Now where did I place those security freeze letters?

Yesterday at the Apple Store I could not obtain the AT&T service for an iPhone without a credit check.   AT&T could not check my credit because of a security freeze.  (I called it a “credit freeze” in my previous post.  Though the process is called a “security freeze” by the three credit reporting agencies,  I’ve found an article from Kiplinger’s Personal Finance in 2007 which calls the process a “credit freeze.”  As noted by Kiplinger’s, “[a] credit freeze is the best defense because it blocks access to your credit report and score, preventing anyone from granting credit to the thieves.” )

I didn’t have time last night to look for those security freeze letters from Equifax, Experian and Trans Union.  I recall I requested the security freezes in 2007.  I could visualize where I maintained those letters.

My problem, however, upon arriving home this evening,  was not finding the letters.  I knew the letters were in a 2007 binder.  I checked a couple of 2007 binders, repeatedly, without success.  Hmmm,  maybe I moved the information to a 2008 binder?  I checked and checked but no luck.  Then I checked a binder labeled “Personal Finance.”  I felt I had stored the letters in such a binder, but as I flipped the sheet protectors, I realized all documents were from 2006.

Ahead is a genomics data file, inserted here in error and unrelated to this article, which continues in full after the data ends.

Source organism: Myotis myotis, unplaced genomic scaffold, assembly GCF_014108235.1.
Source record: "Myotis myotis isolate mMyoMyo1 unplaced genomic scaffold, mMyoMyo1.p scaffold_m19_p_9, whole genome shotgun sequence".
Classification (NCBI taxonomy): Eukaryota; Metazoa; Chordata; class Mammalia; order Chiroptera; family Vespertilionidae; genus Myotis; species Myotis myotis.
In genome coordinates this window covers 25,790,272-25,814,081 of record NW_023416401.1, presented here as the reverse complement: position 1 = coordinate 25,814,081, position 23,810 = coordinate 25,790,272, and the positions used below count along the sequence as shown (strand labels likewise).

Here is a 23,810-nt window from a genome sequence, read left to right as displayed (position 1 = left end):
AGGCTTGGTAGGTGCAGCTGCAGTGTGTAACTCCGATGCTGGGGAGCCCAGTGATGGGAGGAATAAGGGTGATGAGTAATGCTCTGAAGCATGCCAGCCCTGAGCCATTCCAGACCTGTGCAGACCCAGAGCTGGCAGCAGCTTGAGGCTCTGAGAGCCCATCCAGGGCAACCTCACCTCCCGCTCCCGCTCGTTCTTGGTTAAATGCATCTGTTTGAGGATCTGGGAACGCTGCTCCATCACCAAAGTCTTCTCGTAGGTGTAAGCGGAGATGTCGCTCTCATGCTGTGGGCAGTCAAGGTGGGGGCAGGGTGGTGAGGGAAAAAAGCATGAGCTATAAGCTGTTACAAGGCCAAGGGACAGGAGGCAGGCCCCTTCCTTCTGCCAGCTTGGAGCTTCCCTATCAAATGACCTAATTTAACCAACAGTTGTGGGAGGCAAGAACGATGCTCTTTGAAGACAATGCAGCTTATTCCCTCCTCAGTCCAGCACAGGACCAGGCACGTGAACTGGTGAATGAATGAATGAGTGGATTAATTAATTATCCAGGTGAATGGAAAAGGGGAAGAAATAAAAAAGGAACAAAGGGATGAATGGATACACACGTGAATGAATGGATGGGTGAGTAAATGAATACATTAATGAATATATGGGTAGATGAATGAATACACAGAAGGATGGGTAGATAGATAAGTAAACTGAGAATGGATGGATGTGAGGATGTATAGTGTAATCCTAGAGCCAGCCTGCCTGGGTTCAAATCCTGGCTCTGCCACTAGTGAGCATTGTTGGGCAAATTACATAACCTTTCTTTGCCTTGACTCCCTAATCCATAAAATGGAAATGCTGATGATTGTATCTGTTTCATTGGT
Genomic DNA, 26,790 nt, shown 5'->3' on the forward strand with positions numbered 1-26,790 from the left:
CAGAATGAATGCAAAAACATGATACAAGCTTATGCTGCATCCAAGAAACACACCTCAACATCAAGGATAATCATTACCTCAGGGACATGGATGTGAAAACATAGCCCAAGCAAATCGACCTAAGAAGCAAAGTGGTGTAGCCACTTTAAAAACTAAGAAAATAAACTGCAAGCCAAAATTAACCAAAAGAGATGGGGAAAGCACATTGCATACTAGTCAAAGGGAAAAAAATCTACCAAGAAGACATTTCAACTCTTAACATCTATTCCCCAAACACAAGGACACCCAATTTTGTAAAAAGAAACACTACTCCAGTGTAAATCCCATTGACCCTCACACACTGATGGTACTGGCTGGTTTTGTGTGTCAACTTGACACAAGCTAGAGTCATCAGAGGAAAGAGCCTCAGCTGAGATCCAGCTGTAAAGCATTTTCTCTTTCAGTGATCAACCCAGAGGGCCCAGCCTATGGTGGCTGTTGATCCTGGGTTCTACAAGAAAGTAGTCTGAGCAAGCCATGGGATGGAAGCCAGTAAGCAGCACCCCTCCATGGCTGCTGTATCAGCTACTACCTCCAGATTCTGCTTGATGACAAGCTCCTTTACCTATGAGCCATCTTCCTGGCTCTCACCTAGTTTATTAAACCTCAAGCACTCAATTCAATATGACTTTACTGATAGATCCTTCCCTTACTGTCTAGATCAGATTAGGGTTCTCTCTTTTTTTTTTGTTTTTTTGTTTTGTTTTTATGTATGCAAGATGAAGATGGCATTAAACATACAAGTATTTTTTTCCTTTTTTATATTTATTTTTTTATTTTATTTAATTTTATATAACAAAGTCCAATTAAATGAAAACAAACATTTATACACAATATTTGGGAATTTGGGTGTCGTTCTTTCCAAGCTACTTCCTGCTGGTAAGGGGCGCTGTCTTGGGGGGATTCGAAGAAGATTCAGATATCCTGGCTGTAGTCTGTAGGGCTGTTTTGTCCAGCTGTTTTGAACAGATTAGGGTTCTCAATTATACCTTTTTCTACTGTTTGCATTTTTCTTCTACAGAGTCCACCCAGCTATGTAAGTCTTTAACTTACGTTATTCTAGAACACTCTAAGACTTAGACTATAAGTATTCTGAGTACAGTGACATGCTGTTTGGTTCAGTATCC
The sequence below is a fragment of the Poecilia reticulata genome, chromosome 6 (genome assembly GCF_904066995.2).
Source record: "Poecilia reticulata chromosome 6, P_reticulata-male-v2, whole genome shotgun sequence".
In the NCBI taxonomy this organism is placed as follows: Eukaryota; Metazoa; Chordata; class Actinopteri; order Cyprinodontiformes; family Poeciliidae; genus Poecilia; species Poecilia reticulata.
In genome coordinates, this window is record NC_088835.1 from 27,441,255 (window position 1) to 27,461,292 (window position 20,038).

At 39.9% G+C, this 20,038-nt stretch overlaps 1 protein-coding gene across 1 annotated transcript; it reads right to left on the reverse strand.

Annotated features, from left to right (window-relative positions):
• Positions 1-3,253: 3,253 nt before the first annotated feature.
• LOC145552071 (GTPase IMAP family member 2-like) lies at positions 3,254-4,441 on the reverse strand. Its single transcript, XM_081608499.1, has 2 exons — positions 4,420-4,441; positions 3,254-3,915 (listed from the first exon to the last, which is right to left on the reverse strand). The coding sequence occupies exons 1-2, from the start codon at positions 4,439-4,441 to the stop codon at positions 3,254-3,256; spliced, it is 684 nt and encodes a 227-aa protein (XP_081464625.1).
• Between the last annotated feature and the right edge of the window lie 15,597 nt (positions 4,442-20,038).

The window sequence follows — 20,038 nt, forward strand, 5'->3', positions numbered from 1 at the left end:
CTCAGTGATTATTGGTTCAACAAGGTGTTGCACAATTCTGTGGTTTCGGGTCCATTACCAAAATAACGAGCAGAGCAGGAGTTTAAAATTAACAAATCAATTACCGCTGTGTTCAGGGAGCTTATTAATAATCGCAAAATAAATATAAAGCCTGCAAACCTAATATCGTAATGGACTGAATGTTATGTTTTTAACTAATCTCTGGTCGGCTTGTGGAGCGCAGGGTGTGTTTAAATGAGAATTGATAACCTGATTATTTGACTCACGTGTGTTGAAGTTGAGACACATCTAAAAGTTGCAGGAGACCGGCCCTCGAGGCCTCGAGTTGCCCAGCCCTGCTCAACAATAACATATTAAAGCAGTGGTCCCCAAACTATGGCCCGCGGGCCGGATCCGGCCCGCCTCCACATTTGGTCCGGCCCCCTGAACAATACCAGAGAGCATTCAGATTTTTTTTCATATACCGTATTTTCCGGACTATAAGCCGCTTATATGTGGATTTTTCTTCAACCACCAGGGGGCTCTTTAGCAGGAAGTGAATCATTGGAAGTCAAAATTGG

I continued checking binders labeled “The House, ” “Credit Cards,” “DRIPs and Credit Union” multiple times.  No luck.  Am I going crazy?  I know I have the letters in a binder somewhere.  I recall the letters were in sheet protectors  along with articles about security freezes.

Eureka!  After more than 2 hours of searching, I recall I stored a “Personal Finance” binder in the file cabinet in the basement.  But I had some work done in the basement this Spring and I removed all papers from those drawers and stored them under my bed (that’s right, although the project has been completed in the basement at least for 3 months, I haven’t refiled those items).

After a few minutes scanning the papers and binders stored under my bed, I find a binder labeled “Personal Finance, 2007.”  And, to my delight, I find those security freeze letters from Trans Union, Experian and Equifax in the same sheet protector as articles about security freezes.

A little nerve-racking for a while.  But now armed with those letters, I can request a temporary lift of the security freeze tomorrow and hopefully, tomorrow evening, will have an iPhone.


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